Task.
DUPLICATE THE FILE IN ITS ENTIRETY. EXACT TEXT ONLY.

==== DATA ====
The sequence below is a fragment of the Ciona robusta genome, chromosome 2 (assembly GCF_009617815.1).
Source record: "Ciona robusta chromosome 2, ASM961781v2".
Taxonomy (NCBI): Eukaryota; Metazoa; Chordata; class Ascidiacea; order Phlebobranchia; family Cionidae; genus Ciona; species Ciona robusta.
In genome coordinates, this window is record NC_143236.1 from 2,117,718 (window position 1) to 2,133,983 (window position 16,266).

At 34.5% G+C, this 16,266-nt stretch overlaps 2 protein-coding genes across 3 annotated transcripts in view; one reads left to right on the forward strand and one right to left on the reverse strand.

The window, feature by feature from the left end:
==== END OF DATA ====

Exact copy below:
The sequence below is a fragment of the Ciona robusta genome, chromosome 2 (assembly GCF_009617815.1).
Source record: "Ciona robusta chromosome 2, ASM961781v2".
Taxonomy (NCBI): Eukaryota; Metazoa; Chordata; class Ascidiacea; order Phlebobranchia; family Cionidae; genus Ciona; species Ciona robusta.
In genome coordinates, this window is record NC_143236.1 from 2,117,718 (window position 1) to 2,133,983 (window position 16,266).

At 34.5% G+C, this 16,266-nt stretch overlaps 2 protein-coding genes across 3 annotated transcripts in view; one reads left to right on the forward strand and one right to left on the reverse strand.

The window, feature by feature from the left end: